Dating, Tavion Talks

Understanding Polyamorous Relationships… My Interview with an Expert

polyamorous relationships

That’s right folks, we’re talking polyamorous relationships. Now I’ll be the first person to admit I wasn’t sold on the idea. My inner Scorpio alone wasn’t having it, and saw the concept as a setup to set off jealousy and that infamous Scorpio stinger. I could understand why some people negatively commented on the few polyamorous related posts I’ve written, saying they couldn’t do it.

And then one day after a chance encounter on Instagram with relationship coach and polyamorous expert, Lindsay H, I began to think I had such a strong opinion on a topic I didn’t actually know a hell of a lot about. Thankfully, Lindsay agreed to speak with me one evening and give me a full picture of what polyamory is and isn’t. So let’s go ahead and dive into what I learned. Oh, and I’ll be sure to let you know if she changed my mind in the end.

What is polyamory?

Polyamory is a type of an open relationship. So open relationship is sort of the umbrella term. And under that umbrella lies things like swinging, which is usually a husband and wife who sort of switch partners with another husband and wife. Or something like Don’t Ask Don’t Tell which is just you know, you’re out of town on a business meeting, you do your deal. Polyamory on the other hand tends to involve longer-term romantic attachments. So, where it’s maybe not a one-time thing, there are loving feelings that are attached to more than one partner at a time. And everybody does polyamory differently… For myself, I have a husband of 14 years and a boyfriend of a couple years. And my husband and I date separately… But basically, it’s open and honest communication about the fact that you are involved with more than one person at a time.

 

What’s your personal experience with polyamorous relationships?

My husband and I actually met in high school. We go way back. We didn’t get married til we were about 25. And we’re super happy and all the normal stuff. But I think kind of independently around the age 30 we kind of went, did we miss out on things like not dating other people, I don’t know. But we were both happy where we were, so no big deal.

And my husband came to me at some point and confessed that he had romantic feelings for a mutual friend who was also married. And she had feelings for him. And they both had talked about it and decided they needed to talk to respective spouses. And there was no specific ask, it was just I have these feelings I don’t know what to do with them. Here’s what’s going on. It was really hard for me. I didn’t really have any issues with the idea of an open marriage, but it’s different when it’s your marriage. And my self-esteem wasn’t at its highest point, so that was really hard to hear.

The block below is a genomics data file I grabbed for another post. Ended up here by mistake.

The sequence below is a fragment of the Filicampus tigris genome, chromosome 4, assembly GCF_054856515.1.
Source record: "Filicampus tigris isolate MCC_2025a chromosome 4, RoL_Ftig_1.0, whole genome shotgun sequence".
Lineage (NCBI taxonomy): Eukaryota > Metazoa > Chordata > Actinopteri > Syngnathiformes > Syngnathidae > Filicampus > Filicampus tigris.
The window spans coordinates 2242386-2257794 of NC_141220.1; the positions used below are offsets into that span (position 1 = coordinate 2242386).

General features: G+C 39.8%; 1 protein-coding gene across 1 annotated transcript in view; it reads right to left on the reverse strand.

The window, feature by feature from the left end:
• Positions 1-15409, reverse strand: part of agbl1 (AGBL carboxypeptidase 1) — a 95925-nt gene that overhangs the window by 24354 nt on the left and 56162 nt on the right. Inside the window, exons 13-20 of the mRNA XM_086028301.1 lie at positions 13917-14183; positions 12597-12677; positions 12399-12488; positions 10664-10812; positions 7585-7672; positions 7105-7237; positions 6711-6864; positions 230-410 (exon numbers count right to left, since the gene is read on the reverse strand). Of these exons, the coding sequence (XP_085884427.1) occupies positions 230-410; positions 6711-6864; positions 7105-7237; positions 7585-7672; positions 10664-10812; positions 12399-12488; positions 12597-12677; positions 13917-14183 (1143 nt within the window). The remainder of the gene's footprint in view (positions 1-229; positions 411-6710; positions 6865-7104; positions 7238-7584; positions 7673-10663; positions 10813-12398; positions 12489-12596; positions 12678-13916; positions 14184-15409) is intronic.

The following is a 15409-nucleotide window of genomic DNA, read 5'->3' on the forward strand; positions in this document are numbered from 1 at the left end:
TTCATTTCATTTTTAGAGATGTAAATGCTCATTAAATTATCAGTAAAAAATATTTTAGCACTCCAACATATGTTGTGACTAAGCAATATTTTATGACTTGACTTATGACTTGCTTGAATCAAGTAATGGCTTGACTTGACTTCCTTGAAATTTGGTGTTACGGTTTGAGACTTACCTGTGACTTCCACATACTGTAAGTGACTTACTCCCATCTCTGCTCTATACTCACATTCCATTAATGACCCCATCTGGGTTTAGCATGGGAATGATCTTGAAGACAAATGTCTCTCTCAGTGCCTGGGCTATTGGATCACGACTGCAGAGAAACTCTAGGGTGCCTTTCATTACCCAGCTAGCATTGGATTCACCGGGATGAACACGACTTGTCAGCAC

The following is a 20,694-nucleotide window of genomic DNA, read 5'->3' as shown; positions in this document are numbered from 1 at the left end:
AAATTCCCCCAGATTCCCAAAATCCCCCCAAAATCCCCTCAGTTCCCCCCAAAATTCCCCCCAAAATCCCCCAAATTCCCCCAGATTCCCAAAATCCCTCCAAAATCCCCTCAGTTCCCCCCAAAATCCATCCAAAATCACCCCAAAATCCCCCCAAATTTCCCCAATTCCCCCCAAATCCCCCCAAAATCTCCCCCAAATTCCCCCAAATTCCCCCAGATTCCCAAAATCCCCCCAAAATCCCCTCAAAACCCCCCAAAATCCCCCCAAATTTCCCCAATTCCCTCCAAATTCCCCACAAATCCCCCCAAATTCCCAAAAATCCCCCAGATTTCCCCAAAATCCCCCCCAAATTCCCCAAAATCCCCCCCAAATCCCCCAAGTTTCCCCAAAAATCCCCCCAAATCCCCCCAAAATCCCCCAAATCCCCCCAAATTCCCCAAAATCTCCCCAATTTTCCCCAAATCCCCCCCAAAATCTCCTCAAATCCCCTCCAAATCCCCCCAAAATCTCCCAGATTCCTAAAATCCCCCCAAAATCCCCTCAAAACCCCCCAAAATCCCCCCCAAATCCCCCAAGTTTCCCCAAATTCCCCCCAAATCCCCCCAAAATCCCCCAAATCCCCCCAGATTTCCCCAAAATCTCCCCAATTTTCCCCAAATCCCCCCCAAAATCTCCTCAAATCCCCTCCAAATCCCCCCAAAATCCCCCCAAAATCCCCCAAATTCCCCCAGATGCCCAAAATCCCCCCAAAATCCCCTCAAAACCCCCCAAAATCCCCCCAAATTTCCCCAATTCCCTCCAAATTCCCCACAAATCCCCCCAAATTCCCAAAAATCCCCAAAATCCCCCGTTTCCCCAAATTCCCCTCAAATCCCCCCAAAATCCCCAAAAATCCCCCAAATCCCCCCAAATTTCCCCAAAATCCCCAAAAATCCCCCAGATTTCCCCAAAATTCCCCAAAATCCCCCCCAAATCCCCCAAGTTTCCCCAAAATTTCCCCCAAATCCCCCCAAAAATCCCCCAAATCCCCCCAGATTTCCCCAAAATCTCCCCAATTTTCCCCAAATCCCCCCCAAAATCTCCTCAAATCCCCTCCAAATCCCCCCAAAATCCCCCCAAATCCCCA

But we went to a marriage counselor and the other couple went to some counseling, and we all managed to stay friends. It was rocky and awkward for a while, but eventually, my husband started dating her very slowly, and always with permission and very honest communication about what is okay and what’s not okay. They slowly started to date, and I started to see that it wasn’t necessarily bad for us. In some cases, it was good for us. It’s less pressure not having to meet all your partner’s needs. Really simple examples like, if he loves Star Wars movies and I don’t, great, he’s got someone to go see them with. So, it’s down to even just little things like that, that can be really nice.

 

To be clear, you are still friends with your husband’s now girlfriend and her husband?

Yes. Absolutely. We have hung out, traveled together… We hang out with them, we’ve been friends with them for years, and still are.

 

So when all four of you go out to dinner, are there times your husband may ask if it’s okay that he leaves with his girlfriend that night?

Sometimes yes. And sometimes he will go on a date with her. And in the beginning that was really hard. Like he’s on a date with somebody else, and I’m sitting at home wondering what’s going on. And it was really, really difficult. I learned some coping mechanisms, and sort of just got some side projects of my own. And I’m now to a point where it’s sort of like, yes you go do that, I would love a night alone in the house… Again, it sort of came around to being a benefit once we kind of figured out that it wasn’t going to wreck our relationship. We started very slowly, but gradually a lot of trust was created as far as he always came back home.